Rough stubble tickled my fingertips, then the rigid strength of his jaw. I withdrew slightly, swallowing thickly. The dryness in my throat felt unbearable. I was forced to lean closer to reach his injury, but before I did, I tried to draw breath again. Feathery hair caressed my fingers, thick and curling around them. It was velvety despite the grit I felt on his scalp from the soil that had fallen on us both. Tentatively, I allowed my hands to explore upward, the hair parting for my fingers as they brushed through it.

Mr Darcy moaned faintly and my hands retracted sharply.

My heart bolted in my chest, and I felt all the shame of a naughty child caught by nanny. I shook my head slightly, dispelling the silliness of the notion with vigour when I heard no more from Mr Darcy. He was injured, and I was merely attempting to help. Nothing of which to be ashamed. Anticipation coiled in a spring under my breast. It demanded my breath to still. I was further disgruntled to find that contact with the luxurious curls brought a pleasure I did not want to acknowledge.

Phew, that was awkward and steamy! Who’s ready to read this one?

GIVEAWAY:

Commenters at each blog stop will be eligible for an ebook copy of Blinded by Prejudice. International. Winners will be announced at the Quills and Quartos Facebook and Instagram pages a week after the blog tour is over.

About the Author:

KaraLynne began writing horrible poetry as an angst filled youth. It was a means to express the exhilaration and devastation she felt every time her adolescent heart was newly in love with “the one” and then broken every other week. As her frontal lobe developed, she grew more discerning of both men and writing. She has been married to her own dreamboat of a best friend, Andrew, almost 20 years. Together they have the migraine inducing responsibility of raising five children to not be dirt bags (fingers crossed), pick of up their socks (still a work in progress), not fight with each other (impossible task) and become generally good people (there’s hope). She loves escaping into a book, her feather babies (the regal hens of Cluckingham Palace), and laughter.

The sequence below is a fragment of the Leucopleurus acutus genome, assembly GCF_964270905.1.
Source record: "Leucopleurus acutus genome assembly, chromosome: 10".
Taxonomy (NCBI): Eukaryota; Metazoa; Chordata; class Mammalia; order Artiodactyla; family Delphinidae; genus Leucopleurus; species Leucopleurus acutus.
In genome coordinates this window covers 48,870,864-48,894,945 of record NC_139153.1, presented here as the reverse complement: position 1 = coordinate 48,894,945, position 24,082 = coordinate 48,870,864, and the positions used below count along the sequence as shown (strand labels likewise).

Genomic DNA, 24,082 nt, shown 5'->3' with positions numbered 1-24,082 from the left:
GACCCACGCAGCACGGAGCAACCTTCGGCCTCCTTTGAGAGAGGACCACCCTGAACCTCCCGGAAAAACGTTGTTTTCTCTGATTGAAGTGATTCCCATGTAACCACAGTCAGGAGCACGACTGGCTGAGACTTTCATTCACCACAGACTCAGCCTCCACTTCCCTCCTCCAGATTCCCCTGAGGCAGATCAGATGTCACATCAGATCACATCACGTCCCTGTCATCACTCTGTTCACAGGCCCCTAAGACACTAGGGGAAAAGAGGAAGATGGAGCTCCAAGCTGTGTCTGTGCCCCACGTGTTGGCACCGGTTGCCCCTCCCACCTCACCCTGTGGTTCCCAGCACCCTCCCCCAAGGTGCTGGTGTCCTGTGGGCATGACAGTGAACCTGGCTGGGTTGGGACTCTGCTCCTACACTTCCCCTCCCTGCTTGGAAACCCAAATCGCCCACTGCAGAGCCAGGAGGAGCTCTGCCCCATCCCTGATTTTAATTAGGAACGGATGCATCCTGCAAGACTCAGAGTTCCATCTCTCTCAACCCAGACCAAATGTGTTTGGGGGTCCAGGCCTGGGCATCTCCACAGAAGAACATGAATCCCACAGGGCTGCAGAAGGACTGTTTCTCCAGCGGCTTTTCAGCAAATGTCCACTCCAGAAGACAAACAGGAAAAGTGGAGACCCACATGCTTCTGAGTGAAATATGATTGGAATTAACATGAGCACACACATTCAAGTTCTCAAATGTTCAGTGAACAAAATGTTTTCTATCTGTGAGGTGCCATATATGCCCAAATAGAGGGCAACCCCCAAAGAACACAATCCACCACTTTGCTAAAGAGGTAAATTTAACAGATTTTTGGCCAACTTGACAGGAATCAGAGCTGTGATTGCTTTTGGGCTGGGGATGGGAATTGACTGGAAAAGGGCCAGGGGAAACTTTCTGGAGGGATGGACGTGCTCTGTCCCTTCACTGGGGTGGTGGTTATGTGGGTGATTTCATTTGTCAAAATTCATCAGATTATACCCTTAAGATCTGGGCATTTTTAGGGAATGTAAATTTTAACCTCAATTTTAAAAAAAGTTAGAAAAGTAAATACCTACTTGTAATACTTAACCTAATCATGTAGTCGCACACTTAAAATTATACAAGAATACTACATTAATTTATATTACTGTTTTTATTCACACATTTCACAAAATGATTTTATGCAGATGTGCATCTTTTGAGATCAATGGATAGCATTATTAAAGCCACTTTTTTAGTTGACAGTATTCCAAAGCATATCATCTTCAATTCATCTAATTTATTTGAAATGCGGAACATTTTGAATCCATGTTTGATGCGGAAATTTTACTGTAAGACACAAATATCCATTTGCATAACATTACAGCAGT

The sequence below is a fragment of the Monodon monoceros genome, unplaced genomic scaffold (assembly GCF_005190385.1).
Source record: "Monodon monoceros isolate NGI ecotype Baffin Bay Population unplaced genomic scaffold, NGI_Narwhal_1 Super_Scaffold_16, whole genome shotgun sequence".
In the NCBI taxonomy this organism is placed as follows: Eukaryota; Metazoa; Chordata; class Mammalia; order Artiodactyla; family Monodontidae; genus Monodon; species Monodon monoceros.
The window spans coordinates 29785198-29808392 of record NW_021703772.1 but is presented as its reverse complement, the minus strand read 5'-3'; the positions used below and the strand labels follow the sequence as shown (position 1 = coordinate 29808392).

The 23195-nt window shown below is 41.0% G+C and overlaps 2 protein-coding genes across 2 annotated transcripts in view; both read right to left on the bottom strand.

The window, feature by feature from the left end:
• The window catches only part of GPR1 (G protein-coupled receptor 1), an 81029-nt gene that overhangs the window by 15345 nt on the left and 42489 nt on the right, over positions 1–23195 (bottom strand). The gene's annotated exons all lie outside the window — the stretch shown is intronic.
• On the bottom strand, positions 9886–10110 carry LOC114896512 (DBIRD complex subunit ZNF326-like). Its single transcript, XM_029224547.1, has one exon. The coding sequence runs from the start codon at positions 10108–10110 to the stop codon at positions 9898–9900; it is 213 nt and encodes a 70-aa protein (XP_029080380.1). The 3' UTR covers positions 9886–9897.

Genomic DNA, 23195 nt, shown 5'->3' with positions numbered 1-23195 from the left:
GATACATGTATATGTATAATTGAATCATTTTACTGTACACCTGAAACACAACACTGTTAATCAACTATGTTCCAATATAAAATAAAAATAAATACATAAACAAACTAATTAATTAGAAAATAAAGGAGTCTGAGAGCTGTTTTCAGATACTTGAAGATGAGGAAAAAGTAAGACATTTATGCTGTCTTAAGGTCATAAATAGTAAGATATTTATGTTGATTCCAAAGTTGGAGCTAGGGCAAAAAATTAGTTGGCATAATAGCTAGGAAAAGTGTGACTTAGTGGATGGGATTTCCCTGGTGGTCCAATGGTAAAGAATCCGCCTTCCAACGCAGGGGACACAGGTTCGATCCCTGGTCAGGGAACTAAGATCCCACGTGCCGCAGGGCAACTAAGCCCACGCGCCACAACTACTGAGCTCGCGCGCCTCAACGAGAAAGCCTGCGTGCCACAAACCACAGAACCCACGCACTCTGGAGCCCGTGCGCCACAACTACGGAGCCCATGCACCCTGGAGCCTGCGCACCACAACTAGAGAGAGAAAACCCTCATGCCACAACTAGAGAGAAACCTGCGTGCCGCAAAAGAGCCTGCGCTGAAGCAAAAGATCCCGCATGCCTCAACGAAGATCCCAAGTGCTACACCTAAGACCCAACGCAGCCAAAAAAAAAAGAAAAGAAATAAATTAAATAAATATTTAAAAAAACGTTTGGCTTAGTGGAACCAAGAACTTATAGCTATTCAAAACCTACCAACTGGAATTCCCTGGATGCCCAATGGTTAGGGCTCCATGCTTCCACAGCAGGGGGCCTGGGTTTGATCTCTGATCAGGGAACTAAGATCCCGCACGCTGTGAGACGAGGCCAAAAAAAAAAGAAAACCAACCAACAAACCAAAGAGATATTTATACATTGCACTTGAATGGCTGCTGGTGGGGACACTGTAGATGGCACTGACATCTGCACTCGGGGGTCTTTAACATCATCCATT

She has written five books, a novella and participated in many anthologies. Her works include: Falling For Mr. Darcy; Bluebells in the Mourning; Haunting Mr. Darcy: A Spirited Courtship; Yours Forevermore, Darcy; BeSwitched; The Darcy Monologues; Rational Creatures; & Sun-Kissed: Effusions of Summer.

The Refugees by Viet Thanh Nguyen (audio)

Source: Purchased
Audible, 5+ hrs.
I am an Amazon Affiliate

The Refugees by Viet Thanh Nguyen, narrated by the author, is a collection of short stories, with some seeming to be autobiographical or at least inspired by his own life here in the United States. Some of these refugees are seen through the eyes of another, and in this way, Nguyen provides us with a dual perspective — how the narrator views the refugee and how the refugees view themselves.

The narration was satisfactory as read by the author, but some of it could have been better served by a more practiced audiobook narrator who could have breathed life into the characters and helped readers “feel” the tensions a little more deeply. The author’s narration really didn’t add anything to these stories, like a trained narrator would have.

Despite the narration falling flat, these stories explore what it means to leave one’s homeland for another and be caught between them — between what happened in that other country and what is happening now as a result of those experiences. But not only has Nguyen given us stories that explore that rift in identity and culture shock of entering a new country to call home, he also explores the family bond and how it can be frayed by the past in Vietnam, dementia, sibling jealousy, and so much more. What are the dreams of these refugees and immigrants, will they be achieved, have the given up, are they settling, can they feel at home in a new country that is so different from where they came from? These are the kinds of questions explored in theses stories, and many of these characters seem to stem from Nguyen’s own experiences and family history.

The Refugees by Viet Thanh Nguyen is probably best read in print or in ebook, rather than on audio, so the nuance of Nguyen’s stories are not lost on the reader. I did enjoy spending time with these characters, but I’ll likely revisit them in print.

RATING: Tercet